Rep. LeBlanc told the Observer and Eccentric he began looking into the issue after learning a member of the Wayne-Westland Community Schools Board had participated in two board meetings and even voted via Skype while on an extended trip out of the country.
The Observer and Eccentric reports the bill received 48 cosponsors from both parties and passed the House 94-11, with all opposing votes coming from Democrats.
The Canton Observer and Eccentric, “House approves bill requiring officials to physically attend meetings,” March 4, 2012
MichiganVotes.org, “2012 House Bill 5335: Ban local government body “phone-in” voting.”
Muskegon Heights Deficit Plan Called Unrealistic
MUSKEGON HEIGHTS, Mich. — The emergency manager review team investigating Muskegon Heights Public Schools was told the district’s deficit reduction plan, which includes a 40 percent wage cut for employees, is not realistic, according to MLive. Glenda Rader, Michigan Department of Education’s deputy director of state aid and school finance, told the review team she had “serious reservations” that the plan could be approved.
According to MLive, the district’s deficit currently stands at about $9.4 million. Under the proposed plan the district would reduce spending by $3.2 million for the next two years and then by $3.5 million the third year with the goal of running a surplus by 2015. Officials running the district said that salary and benefit cuts would be needed since staffing costs make up about 80 percent of the school’s expenses, though they did acknowledge the proposed 40 percent cuts were “unrealistic.”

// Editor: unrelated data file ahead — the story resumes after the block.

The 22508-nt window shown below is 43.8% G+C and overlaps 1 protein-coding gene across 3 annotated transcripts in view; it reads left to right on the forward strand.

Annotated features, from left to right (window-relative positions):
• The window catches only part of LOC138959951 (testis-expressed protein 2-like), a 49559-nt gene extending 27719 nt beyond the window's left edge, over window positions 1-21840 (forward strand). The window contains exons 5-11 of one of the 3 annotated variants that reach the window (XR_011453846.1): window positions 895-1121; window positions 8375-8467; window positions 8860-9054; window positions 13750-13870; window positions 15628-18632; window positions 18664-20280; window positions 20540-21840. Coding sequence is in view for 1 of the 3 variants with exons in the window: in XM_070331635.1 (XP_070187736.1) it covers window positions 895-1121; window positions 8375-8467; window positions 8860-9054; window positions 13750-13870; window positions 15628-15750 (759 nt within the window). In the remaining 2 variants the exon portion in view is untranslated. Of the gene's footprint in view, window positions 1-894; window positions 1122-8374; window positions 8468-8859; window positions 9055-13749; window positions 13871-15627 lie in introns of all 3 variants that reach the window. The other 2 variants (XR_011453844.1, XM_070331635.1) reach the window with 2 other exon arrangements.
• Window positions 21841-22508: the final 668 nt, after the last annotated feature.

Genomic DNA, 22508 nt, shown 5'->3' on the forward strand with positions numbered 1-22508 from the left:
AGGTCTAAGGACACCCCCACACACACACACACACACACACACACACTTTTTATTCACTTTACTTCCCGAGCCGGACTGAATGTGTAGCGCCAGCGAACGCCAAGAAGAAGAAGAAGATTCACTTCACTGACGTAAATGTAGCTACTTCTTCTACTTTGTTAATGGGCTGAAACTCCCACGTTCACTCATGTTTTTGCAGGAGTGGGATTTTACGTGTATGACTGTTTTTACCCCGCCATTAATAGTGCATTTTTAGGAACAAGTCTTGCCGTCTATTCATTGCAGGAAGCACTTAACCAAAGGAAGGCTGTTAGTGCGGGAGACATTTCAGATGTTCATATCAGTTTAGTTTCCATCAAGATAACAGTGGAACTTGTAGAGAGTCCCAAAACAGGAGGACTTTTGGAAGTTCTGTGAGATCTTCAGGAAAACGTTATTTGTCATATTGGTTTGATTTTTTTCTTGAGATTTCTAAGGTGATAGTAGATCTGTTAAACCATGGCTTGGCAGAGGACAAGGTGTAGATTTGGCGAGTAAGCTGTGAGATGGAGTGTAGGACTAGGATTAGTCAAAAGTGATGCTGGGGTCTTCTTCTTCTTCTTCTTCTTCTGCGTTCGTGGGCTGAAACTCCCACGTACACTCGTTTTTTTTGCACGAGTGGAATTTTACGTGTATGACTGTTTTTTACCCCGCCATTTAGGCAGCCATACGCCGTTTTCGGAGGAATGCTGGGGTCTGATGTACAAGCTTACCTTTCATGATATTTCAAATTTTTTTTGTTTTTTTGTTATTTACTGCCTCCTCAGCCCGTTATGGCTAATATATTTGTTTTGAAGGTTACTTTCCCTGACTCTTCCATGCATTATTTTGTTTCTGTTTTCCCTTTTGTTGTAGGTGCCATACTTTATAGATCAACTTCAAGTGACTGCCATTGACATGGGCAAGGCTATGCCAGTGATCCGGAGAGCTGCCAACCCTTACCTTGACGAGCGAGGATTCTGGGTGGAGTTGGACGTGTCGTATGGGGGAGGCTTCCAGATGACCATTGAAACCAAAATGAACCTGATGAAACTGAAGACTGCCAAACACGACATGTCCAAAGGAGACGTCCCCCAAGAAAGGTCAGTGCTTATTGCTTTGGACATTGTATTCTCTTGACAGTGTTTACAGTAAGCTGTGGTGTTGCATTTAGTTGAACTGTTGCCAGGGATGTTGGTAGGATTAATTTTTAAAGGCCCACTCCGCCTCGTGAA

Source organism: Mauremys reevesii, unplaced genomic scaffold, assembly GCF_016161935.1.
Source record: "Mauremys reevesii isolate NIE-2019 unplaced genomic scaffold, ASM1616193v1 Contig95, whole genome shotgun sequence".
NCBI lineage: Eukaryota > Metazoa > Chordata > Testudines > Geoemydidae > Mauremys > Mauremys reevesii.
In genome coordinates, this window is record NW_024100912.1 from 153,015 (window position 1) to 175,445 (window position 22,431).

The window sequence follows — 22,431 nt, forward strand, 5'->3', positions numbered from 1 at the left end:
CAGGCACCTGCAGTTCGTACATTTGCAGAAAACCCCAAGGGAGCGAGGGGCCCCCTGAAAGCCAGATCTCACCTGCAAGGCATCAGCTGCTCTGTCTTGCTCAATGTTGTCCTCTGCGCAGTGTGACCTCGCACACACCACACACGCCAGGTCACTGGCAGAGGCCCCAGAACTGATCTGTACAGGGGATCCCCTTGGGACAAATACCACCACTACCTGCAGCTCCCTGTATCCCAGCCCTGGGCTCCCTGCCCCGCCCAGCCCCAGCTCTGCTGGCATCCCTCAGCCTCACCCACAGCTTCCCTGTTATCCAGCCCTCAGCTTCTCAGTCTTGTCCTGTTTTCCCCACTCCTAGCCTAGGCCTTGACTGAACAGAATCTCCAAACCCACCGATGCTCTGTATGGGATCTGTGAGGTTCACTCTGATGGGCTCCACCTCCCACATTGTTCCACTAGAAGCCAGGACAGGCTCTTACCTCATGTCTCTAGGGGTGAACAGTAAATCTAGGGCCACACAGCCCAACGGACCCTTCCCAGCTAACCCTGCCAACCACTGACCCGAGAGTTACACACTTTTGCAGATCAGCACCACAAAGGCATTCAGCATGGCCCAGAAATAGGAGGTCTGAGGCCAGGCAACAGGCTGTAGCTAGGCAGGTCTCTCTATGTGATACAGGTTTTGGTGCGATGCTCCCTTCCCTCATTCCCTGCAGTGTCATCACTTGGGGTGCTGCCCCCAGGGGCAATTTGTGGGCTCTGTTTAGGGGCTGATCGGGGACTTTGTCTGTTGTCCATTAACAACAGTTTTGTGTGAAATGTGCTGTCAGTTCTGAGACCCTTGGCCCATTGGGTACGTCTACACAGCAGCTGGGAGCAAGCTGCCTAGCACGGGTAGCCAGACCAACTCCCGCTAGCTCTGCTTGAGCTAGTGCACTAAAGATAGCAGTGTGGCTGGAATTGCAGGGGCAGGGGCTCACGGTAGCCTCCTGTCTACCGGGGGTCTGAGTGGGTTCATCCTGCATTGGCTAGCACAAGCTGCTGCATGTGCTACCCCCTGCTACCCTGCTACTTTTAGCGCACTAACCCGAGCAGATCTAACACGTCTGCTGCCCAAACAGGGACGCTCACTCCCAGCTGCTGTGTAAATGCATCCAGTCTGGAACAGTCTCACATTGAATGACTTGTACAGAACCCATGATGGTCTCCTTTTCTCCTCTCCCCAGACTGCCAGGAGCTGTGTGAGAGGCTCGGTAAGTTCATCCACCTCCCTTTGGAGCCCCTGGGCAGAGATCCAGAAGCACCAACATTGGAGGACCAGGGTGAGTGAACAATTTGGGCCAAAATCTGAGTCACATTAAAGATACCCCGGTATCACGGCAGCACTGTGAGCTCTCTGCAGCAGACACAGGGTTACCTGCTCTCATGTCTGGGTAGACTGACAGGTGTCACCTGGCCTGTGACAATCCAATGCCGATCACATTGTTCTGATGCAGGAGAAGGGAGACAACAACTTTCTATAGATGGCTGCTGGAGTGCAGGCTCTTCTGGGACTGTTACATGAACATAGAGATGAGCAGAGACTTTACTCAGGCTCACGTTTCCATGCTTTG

According to MLive, the district needs to have an approved deficit reduction plan in order to continue receiving state aid. Rader told the review team the district’s progress was unsatisfactory, with last year’s deficit at 48 percent of district revenue, up from 20 percent the previous year.
MLive.com, “Emergency manager review team told Muskegon Heights school deficit plan unrealistic,” March 2, 2012
Michigan Education Report, “Muskegon Heights privatizes some positions, saves $1.2 million,” Jan. 30, 2012
DPS Sees Decrease in Violent Crime
DETROIT — Detroit Public Schools reported a decrease in the number of violent crimes in district schools, according to The Associated Press. Overall crime was down 13 percent compared to the same period last year.
The AP reports violent crime fell the most, with felony assaults down 43 percent, concealed weapons violations down 45 percent, and armed robberies down 58 percent. District officials credit improved security measures like increased video cameras and alarm systems for the decrease in violence on school grounds.
The Associated Press, “DPS reports decrease in violent crime,” Feb. 27, 2012
Michigan Education Report, “School districts required to create anti-bullying policy,” Dec. 12, 2011
MICHIGAN EDUCATION DIGEST is a service of Michigan Education Report, an online newspaper published by the Mackinac Center for Public Policy, a private, nonprofit, nonpartisan research and educational institute.
Contact Managing Editor Kyle Jackson at mailto:email@example.com